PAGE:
Homeownership has been declining in the U.S. over the last decade. The foreclosure crisis turned millions of homeowners into renters and the tight housing market makes it impossible for the majority of renters to buy homes.
Demographic shifts, such as Millennials moving out of their parents’ homes, add to the renter pool, as does the rising Hispanic population. In addition, Baby Boomers show the tendency to downsize into rentals, too.
Homeownership rates were highest in the U.S. in 2005 at 69.2 percent, according to the U.S. Census Bureau. The rate has dropped to 63.7 percent in the second quarter of 2017, even though in most metros, owning is the most affordable option. The current housing situation is sustained by renter’s credit issues and down payment requirements, too high for most millennials to pay. In fact, most low-income families don’t rent by choice, and plenty of higher-income households can’t afford to buy. The affordable supply is scarce in both rental and for-sale markets.
This overhaul of the housing landscape has and will trigger an array of changes. Already properties are increasingly owned by investment corporations and they work hard on rising renter services to meet market expectations.
The new housing situation affects several other industries, including insurance. So far, the American Millennial generation holds the record for the most uninsured generation. Of course, there are good reasons behind Millennials foregoing insurance, but in light of recent events (such as the major hurricanes crippled the south and southeastern regions of the country), it’s clear that insurance is more than just a social obligation, it’s a life-saving measure.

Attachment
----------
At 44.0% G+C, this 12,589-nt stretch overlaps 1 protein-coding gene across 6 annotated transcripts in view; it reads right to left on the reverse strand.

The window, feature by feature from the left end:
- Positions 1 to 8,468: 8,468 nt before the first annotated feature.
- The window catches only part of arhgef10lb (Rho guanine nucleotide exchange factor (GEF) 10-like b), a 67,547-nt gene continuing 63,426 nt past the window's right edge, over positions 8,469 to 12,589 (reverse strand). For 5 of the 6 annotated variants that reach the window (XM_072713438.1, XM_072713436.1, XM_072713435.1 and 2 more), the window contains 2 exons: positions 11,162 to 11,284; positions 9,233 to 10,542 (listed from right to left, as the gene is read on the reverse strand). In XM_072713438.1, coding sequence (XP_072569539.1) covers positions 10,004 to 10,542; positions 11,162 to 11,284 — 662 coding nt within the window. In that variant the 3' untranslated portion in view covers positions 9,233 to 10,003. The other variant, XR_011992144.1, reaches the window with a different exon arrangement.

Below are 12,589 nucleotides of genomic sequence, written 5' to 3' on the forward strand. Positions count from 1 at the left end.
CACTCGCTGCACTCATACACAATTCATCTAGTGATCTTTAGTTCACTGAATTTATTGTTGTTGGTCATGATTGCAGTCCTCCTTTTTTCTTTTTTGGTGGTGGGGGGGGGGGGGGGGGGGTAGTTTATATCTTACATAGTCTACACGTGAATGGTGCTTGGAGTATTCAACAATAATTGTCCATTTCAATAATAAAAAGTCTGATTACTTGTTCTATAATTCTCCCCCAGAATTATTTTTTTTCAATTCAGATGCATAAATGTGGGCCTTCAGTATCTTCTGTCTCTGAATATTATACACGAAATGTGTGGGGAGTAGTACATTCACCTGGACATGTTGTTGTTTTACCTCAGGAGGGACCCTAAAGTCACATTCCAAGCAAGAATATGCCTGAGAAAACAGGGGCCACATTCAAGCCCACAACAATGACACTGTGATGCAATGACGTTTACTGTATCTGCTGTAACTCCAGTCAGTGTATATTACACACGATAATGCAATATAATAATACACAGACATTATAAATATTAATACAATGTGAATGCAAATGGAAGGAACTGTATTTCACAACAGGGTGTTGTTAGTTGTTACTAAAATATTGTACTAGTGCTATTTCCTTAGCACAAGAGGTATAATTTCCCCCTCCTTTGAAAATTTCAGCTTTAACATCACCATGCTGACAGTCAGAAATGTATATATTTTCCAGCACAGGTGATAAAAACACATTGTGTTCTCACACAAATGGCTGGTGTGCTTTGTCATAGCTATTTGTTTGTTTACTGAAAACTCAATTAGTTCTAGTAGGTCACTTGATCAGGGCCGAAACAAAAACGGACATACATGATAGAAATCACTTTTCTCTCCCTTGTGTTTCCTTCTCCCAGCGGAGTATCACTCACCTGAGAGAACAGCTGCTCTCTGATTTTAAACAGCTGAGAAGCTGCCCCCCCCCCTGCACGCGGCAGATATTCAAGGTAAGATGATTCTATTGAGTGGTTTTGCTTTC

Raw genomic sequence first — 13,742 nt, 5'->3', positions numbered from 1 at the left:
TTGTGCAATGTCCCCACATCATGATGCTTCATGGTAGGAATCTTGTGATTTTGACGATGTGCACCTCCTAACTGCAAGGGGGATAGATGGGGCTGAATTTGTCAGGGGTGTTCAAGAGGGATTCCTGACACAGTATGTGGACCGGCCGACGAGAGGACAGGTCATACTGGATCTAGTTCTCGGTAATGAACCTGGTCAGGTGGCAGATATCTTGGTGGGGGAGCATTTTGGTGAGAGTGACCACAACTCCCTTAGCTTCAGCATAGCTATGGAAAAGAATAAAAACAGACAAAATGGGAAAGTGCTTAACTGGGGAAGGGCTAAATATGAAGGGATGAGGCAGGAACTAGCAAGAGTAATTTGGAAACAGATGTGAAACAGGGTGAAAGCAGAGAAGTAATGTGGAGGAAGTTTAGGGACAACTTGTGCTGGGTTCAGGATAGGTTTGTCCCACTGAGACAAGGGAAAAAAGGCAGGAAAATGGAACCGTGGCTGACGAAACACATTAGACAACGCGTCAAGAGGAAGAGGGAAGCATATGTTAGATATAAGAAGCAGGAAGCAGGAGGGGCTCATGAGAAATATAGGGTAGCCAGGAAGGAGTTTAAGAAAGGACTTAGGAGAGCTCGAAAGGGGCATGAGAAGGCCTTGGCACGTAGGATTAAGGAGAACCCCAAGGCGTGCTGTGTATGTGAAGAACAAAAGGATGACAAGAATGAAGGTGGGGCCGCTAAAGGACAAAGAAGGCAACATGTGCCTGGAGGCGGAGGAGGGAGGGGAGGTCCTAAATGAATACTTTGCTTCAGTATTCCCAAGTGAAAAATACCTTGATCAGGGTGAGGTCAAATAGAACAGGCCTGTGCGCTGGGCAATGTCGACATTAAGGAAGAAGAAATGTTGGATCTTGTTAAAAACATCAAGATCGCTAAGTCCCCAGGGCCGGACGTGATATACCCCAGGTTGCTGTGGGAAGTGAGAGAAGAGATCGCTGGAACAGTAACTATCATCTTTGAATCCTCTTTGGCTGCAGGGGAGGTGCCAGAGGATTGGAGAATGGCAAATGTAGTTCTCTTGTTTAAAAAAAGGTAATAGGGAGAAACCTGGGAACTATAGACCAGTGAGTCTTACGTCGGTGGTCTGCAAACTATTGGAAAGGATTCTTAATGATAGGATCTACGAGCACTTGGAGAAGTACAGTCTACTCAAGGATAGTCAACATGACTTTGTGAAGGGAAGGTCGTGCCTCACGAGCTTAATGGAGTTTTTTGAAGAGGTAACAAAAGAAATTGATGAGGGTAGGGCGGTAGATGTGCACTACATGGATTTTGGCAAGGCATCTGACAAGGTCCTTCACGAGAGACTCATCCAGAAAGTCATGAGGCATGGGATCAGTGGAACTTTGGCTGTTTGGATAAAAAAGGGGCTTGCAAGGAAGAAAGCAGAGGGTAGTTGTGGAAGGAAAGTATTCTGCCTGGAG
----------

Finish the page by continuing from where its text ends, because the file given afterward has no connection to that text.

While it’s true that not all renters are at risk of flooding, the reported flood-insurance gap between homeowners and renters in extremely wide: renters make up a fifth to almost half of residents in most U.S. communities, but only about 2 percent of the 5 million flood insurance policies in force across the country are for a rental property. This shows that renters are far less likely than homeowners to insure themselves against the risk of flooding.
Yet, flood insurance for renters is cheaper than for homeowners because renters don’t have to worry about damage to the structure of the property (usually the most expensive part of a flood insurance). Flood insurance is underwritten by the federal agency National Flood Insurance Program, but is sold by a multitude of insurance companies. Typically, one has to wait 30 days for it to kick in, after being given the policy.